CHIANG RAI — Trin Nilprasert wants to raise the world’s tallest flagpole over northern Thailand because he believes it will help end the political fractures plaguing the kingdom for almost a decade.
A day after construction of the 250 million-baht pole began in Chiang Rai province, the self-described businessman said he was inspired by national athletes wrapping themselves in Thai flags out of pride when they won medals.
“I saw Thai people hurting each other because of different political ideas. When they were angry, they hit each other with Thai flagpoles. But athletes used flags to wrap themselves to express their joy,” Trin said.
It was then that Trin decided to build a flagpole – but not just any.
“I want the tallest flagpole in the world,” he said.
According to Trin, he searched the internet and found that the world’s tallest flagpole (171 meters) in Jeddah, Saudi Arabia. He then reached out to its builder, U.A.E.-based Trident Support, and asked them to build a somewhat larger one for Thailand (189 meters).
The problem with superlatives is they don’t last long. Finish building the tallest this or biggest that, and along comes another, only slightly taller or larger.
So Trin came up with a plan to make sure Thailand’s grand erection remains unsurpassed. While Russian Tsar Ivan the Terrible is said to have gouged out the eyes of the architects behind St. Basil’s Cathedral, Trin settled for a less drastic measure: He made Trident, which has put up seven of the world’s 10 tallest poles, promise to never build another tallest flagpole for any other country.
“This will be the last tallest flagpole for them. They will close the job with this one,” Trin said by telephone today.
Trin did not say how he won that concession. Trident bills itself as “the industry’s leading flagpole design, construction, and supply firm,” and building giant flagpoles seems to be its sole service.
The flagpole will rise above Chiang Rai’s Chiang Saen district several kilometers from the border with Laos along the Mekong River; Trin said an astrologer picked the spot based on a feng shui principle which requires a mountain and river be in the vicinity.
The force of numerology is also strong with the flagpole. Once completed, it will be 189 meters tall, the equivalent of a 63-floor building. The number was chosen because both one plus eight, and six plus three add up to nine, a lucky number in Thailand.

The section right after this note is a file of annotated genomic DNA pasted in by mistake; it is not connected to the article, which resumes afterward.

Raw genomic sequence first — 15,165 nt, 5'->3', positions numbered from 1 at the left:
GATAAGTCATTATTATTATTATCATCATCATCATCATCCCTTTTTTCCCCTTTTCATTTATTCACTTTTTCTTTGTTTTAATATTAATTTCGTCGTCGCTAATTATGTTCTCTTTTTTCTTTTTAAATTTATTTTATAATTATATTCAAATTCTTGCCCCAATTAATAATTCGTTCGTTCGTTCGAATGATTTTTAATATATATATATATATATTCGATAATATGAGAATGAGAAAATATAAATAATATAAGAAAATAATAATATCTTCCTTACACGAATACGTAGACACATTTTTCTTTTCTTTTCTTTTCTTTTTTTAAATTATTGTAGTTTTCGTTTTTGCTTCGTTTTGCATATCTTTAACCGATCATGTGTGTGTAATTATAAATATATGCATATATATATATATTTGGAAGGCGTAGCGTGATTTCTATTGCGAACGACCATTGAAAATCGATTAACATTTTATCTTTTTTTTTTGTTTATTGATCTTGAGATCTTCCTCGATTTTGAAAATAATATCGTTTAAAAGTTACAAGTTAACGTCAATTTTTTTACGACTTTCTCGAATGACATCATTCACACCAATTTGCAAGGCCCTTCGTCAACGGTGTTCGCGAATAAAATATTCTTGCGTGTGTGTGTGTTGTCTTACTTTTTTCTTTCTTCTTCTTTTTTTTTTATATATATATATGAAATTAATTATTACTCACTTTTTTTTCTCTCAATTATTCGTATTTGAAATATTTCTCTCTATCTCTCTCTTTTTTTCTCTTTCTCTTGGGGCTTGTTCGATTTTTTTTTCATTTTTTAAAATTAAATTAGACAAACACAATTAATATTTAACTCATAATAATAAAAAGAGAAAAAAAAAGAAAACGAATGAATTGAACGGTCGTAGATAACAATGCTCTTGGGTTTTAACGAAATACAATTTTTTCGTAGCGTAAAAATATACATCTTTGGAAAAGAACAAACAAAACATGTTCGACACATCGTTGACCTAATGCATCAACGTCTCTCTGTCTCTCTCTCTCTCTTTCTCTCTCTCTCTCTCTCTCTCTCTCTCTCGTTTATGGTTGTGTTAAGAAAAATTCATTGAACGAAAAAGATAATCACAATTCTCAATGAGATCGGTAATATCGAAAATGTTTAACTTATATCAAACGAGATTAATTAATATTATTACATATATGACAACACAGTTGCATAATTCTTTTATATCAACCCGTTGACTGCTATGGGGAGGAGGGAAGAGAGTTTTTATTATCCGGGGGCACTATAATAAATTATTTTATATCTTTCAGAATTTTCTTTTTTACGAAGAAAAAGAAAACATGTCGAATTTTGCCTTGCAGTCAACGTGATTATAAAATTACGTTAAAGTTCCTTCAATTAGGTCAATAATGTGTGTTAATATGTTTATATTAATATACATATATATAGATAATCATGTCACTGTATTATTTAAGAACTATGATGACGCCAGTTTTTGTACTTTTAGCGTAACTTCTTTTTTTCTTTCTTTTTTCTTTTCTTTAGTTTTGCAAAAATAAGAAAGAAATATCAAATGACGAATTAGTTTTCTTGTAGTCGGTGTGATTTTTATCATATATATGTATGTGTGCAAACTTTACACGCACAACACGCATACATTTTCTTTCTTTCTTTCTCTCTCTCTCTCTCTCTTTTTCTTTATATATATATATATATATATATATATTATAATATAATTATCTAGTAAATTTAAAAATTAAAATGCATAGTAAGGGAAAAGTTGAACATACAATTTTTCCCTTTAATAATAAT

Trin first announced the construction of the flagpole in December, which attracted some media coverage. Construction formally began yesterday after a ceremony attended by Chiang Rai governor Boonsong Techamanisatit and a representative from Trident Support.
In an interview with Manager Online at the ceremony, Trin said the project is meant to honor the three institutions represented by Thai national flag: nation, religion and monarchy.
“Our tall flagpole would symbolize our patriotism, our loyalty to His Majesty the King and our reverence for the religion,” Trin told Manager Online.
Trin said he hopes construction will be completed by 2017, in time for the modern flag’s centennial. When it was known as Siam, Thailand flew a red flag with a white elephant before the royal government formally adopted the tricolor flag in 1917.
Although Trin said his company will foot the entire 250 million-baht bill, private and state sectors are welcome to contribute.
“As for money, we are ready, but if someone else wants to join the construction, they can either meet with the [Chiang Rai] governor, or submit forms to our office,” Trin said. “But we are not fundraising this. We are not setting up donation boxes … we are not extorting anyone.”
Nevertheless, other companies or agencies that want to organize fundraising for the Thai flag project are welcomed to do so on their own, he added.
“We will look at their intention. If they support the Nation, the Religion and the Monarchy, we will allow them to donate. If their intention isn’t clear, then we won’t,” Trin explained.